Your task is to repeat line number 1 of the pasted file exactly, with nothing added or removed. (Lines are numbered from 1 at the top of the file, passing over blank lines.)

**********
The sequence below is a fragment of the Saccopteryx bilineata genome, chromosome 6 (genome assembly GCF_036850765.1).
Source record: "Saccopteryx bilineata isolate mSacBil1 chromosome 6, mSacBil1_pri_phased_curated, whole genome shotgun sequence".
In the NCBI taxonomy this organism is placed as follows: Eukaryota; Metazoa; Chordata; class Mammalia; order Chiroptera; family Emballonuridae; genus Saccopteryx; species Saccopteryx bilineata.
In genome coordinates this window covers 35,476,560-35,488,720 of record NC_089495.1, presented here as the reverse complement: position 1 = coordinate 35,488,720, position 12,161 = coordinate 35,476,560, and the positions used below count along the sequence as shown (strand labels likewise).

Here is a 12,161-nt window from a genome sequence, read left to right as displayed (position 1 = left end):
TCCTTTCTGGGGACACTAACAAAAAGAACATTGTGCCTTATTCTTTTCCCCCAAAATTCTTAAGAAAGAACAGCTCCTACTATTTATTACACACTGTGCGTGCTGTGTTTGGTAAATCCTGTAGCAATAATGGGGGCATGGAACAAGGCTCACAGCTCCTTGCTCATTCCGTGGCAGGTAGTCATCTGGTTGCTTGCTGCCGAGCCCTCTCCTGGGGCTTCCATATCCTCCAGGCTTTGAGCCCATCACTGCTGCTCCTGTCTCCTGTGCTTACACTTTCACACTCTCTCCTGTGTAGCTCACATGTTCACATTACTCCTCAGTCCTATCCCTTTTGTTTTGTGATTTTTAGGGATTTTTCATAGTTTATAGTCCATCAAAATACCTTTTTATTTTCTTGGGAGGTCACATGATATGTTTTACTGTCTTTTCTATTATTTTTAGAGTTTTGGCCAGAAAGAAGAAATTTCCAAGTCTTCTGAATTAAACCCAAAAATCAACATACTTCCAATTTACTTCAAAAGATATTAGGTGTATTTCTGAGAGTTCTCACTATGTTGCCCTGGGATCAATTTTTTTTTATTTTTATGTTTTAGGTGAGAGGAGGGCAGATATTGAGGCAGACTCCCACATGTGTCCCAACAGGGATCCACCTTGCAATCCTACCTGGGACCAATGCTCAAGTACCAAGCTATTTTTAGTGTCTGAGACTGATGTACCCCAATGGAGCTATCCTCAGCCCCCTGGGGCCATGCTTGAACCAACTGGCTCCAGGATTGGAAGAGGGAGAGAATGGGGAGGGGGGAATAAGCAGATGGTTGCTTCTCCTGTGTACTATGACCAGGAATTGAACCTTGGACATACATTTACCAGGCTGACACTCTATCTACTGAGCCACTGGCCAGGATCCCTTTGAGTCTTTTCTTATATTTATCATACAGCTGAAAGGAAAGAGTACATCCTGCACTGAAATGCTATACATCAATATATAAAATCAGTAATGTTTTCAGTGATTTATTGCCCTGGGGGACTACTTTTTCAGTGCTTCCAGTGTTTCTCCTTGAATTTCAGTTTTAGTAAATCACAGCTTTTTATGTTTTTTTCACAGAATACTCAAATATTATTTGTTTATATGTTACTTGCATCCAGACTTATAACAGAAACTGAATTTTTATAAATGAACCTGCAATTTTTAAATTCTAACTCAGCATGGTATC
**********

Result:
The sequence below is a fragment of the Saccopteryx bilineata genome, chromosome 6 (genome assembly GCF_036850765.1).